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Microsoft: Internet Can't Handle Cloud Gaming At The Moment, Retail "Very Important"

Matt Gardner
Cloud gaming, E3 2012, Gaikai OnLive, Games consoles, Microsoft, Microsoft Studios, Next-gen, Phil Spencer, Xbox 360

Microsoft: Internet Can't Handle Cloud Gaming At The Moment, Retail "Very Important"

Microsoft Studios boss Phil Spencer has suggested that the internet is simply not quite ready for cloud gaming to go mainstream just yet, reiterating his company's support of the hard retail sector, but stating that he believed the likes of Gaikai and OnLive would become the standard "one day".
"Cloud is a huge opportunity," he said. "And someday, yes, someday. But if you look at the internet capabilities today, it's a challenge. Even, forget about games. If you said everybody was going to watch the Champions League Final concurrently via the internet at HD-level quality, the internet can't handle that. And that's just people watching a game. That doesn't include the level of interactivity of a game and a two-way pipe going back and forth.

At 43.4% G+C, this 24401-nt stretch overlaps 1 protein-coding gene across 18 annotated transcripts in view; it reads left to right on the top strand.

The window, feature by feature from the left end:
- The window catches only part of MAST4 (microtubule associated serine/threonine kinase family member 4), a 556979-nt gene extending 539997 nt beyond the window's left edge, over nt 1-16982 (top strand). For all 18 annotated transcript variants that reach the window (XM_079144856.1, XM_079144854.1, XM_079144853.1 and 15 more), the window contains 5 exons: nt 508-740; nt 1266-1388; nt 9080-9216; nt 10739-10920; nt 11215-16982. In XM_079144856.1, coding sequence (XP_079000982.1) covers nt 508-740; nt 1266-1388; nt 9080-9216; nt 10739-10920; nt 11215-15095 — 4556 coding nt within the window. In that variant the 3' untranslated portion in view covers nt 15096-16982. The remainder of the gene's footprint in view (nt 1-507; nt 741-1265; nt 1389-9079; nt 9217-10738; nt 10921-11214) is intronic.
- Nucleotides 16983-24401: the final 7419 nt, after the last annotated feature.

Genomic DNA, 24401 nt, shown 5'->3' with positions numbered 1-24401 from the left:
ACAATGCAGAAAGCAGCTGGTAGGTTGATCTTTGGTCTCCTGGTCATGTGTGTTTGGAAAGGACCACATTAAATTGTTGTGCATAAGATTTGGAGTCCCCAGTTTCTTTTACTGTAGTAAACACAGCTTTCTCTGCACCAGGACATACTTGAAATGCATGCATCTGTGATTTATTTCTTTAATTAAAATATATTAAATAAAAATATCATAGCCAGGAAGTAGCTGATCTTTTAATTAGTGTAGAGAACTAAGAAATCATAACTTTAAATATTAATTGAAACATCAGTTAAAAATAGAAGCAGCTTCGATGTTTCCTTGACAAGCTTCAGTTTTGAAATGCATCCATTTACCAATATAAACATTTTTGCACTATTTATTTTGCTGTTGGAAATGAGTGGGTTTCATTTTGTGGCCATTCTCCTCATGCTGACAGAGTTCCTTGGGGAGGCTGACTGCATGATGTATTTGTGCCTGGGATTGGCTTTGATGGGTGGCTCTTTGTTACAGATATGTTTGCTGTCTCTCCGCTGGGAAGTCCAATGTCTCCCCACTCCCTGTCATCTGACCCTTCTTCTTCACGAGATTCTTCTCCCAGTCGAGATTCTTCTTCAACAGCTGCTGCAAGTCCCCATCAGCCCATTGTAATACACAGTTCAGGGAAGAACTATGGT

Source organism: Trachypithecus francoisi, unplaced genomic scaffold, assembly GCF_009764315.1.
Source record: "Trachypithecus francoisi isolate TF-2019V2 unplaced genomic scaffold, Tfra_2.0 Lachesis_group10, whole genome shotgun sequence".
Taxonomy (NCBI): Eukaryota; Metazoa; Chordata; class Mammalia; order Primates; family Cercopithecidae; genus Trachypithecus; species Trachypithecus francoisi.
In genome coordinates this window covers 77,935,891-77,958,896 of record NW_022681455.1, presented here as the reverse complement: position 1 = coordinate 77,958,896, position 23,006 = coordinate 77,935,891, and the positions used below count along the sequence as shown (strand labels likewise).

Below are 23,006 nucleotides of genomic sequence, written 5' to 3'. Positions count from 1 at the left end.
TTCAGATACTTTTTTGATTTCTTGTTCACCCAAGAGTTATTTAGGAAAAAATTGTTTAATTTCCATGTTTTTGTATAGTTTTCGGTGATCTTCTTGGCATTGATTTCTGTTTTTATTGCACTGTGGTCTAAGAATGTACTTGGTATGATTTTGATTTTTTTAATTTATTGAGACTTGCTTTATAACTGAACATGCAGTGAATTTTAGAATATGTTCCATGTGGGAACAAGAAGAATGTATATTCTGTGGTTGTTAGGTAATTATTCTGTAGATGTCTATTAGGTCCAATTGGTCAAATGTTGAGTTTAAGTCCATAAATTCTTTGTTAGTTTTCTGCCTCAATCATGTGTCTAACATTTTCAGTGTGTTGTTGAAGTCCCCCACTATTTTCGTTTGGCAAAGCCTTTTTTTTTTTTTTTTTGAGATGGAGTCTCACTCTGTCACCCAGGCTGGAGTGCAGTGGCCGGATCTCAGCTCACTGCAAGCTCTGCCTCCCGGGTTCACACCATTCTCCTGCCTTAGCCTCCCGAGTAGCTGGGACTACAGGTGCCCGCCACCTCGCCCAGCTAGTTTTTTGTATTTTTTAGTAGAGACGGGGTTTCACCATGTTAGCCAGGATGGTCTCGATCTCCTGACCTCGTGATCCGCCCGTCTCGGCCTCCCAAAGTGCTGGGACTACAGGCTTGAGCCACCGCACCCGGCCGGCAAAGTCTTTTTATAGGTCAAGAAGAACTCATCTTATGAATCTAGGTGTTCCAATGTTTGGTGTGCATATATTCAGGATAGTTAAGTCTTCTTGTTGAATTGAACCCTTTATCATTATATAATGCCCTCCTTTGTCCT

"So there's just bandwidth issues in terms of metering and things that are out there. So I believe, yes, in the long run we'll land in a spot where there's cloud distribution of all content and Microsoft is clearly invested in that. I like the work that Gaikai does, I play games on Gaikai, and if I get the right bandwidth situation they're actually good experiences.

"But today it's not really up to scale. You're still going to be pushing boxes out to people's houses that they're going to plug into the TV. That's what they're going to use to play their AAA games. And I think that'll be the case for a while. But that's not trying to downplay what Gaikai is doing, because I think that it's great that they're investing in it."

Although there were rumours that one of the next gen consoles might reach for a purely digital experience, Spencer believes that's jumping the gun somewhat, saying that retail will remain an important part of the games industry for years to come yet.

"I would say, and not just for PR reasons, that retail is very important to us," he said. "Retail distribution of games is going to be very important for years. When you go to a Midwest town, there are still people where retail is still the way they buy, even music. There are millions of people who still buy DVDs. And they're going to buy [retail] games and they're going to buy consoles." [News.com]

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